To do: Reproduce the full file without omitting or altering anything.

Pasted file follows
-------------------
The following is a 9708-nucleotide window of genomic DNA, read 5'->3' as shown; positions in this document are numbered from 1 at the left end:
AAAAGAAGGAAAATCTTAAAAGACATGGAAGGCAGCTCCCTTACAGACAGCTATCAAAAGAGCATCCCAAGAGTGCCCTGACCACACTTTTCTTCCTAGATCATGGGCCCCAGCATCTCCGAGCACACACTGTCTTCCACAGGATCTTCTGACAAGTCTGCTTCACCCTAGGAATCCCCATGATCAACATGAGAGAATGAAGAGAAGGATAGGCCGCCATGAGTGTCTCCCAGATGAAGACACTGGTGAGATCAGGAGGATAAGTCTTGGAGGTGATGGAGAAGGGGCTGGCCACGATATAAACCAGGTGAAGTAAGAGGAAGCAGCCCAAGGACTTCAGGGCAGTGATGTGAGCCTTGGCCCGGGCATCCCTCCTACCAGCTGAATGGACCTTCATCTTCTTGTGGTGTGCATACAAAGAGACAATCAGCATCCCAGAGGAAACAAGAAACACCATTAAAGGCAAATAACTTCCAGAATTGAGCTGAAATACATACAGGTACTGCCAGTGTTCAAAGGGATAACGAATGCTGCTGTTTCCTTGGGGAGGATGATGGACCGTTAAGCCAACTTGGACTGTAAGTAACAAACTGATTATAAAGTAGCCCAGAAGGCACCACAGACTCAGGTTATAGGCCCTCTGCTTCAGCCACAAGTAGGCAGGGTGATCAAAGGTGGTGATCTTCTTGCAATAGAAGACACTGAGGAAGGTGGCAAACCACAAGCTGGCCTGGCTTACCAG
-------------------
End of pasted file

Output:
The following is a 9708-nucleotide window of genomic DNA, read 5'->3' as shown; positions in this document are numbered from 1 at the left end:
AAAAGAAGGAAAATCTTAAAAGACATGGAAGGCAGCTCCCTTACAGACAGCTATCAAAAGAGCATCCCAAGAGTGCCCTGACCACACTTTTCTTCCTAGATCATGGGCCCCAGCATCTCCGAGCACACACTGTCTTCCACAGGATCTTCTGACAAGTCTGCTTCACCCTAGGAATCCCCATGATCAACATGAGAGAATGAAGAGAAGGATAGGCCGCCATGAGTGTCTCCCAGATGAAGACACTGGTGAGATCAGGAGGATAAGTCTTGGAGGTGATGGAGAAGGGGCTGGCCACGATATAAACCAGGTGAAGTAAGAGGAAGCAGCCCAAGGACTTCAGGGCAGTGATGTGAGCCTTGGCCCGGGCATCCCTCCTACCAGCTGAATGGACCTTCATCTTCTTGTGGTGTGCATACAAAGAGACAATCAGCATCCCAGAGGAAACAAGAAACACCATTAAAGGCAAATAACTTCCAGAATTGAGCTGAAATACATACAGGTACTGCCAGTGTTCAAAGGGATAACGAATGCTGCTGTTTCCTTGGGGAGGATGATGGACCGTTAAGCCAACTTGGACTGTAAGTAACAAACTGATTATAAAGTAGCCCAGAAGGCACCACAGACTCAGGTTATAGGCCCTCTGCTTCAGCCACAAGTAGGCAGGGTGATCAAAGGTGGTGATCTTCTTGCAATAGAAGACACTGAGGAAGGTGGCAAACCACAAGCTGGCCTGGCTTACCAG